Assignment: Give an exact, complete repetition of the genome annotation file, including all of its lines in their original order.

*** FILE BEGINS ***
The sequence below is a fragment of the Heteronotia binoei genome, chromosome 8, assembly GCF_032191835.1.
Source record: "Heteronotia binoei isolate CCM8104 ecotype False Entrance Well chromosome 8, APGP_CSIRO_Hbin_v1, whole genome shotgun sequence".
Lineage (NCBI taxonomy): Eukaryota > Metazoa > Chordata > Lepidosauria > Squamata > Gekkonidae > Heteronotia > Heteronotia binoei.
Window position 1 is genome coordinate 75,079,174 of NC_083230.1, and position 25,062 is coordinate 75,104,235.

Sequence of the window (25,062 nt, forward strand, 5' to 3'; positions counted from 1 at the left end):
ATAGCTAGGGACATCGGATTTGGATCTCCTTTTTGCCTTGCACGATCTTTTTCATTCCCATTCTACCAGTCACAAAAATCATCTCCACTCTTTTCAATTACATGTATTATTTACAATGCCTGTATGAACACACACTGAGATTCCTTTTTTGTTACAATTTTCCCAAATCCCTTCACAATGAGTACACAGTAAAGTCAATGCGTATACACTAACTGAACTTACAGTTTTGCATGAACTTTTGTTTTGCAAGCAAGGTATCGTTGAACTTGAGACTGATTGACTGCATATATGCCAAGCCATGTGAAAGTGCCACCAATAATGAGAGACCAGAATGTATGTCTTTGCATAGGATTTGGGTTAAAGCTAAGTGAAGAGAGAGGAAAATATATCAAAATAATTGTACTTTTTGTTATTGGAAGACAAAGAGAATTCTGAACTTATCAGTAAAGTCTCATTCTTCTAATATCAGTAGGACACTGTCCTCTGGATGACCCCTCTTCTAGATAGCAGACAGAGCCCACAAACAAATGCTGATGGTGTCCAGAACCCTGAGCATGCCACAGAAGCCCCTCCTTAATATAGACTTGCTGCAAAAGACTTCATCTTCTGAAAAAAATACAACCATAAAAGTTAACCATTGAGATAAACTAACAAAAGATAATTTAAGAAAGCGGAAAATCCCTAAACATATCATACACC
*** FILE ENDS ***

The sequence below is a fragment of the Heteronotia binoei genome, chromosome 8, assembly GCF_032191835.1.
Source record: "Heteronotia binoei isolate CCM8104 ecotype False Entrance Well chromosome 8, APGP_CSIRO_Hbin_v1, whole genome shotgun sequence".
Lineage (NCBI taxonomy): Eukaryota > Metazoa > Chordata > Lepidosauria > Squamata > Gekkonidae > Heteronotia > Heteronotia binoei.
Window position 1 is genome coordinate 75,079,174 of NC_083230.1, and position 25,062 is coordinate 75,104,235.

Sequence of the window (25,062 nt, forward strand, 5' to 3'; positions counted from 1 at the left end):
ATAGCTAGGGACATCGGATTTGGATCTCCTTTTTGCCTTGCACGATCTTTTTCATTCCCATTCTACCAGTCACAAAAATCATCTCCACTCTTTTCAATTACATGTATTATTTACAATGCCTGTATGAACACACACTGAGATTCCTTTTTTGTTACAATTTTCCCAAATCCCTTCACAATGAGTACACAGTAAAGTCAATGCGTATACACTAACTGAACTTACAGTTTTGCATGAACTTTTGTTTTGCAAGCAAGGTATCGTTGAACTTGAGACTGATTGACTGCATATATGCCAAGCCATGTGAAAGTGCCACCAATAATGAGAGACCAGAATGTATGTCTTTGCATAGGATTTGGGTTAAAGCTAAGTGAAGAGAGAGGAAAATATATCAAAATAATTGTACTTTTTGTTATTGGAAGACAAAGAGAATTCTGAACTTATCAGTAAAGTCTCATTCTTCTAATATCAGTAGGACACTGTCCTCTGGATGACCCCTCTTCTAGATAGCAGACAGAGCCCACAAACAAATGCTGATGGTGTCCAGAACCCTGAGCATGCCACAGAAGCCCCTCCTTAATATAGACTTGCTGCAAAAGACTTCATCTTCTGAAAAAAATACAACCATAAAAGTTAACCATTGAGATAAACTAACAAAAGATAATTTAAGAAAGCGGAAAATCCCTAAACATATCATACACC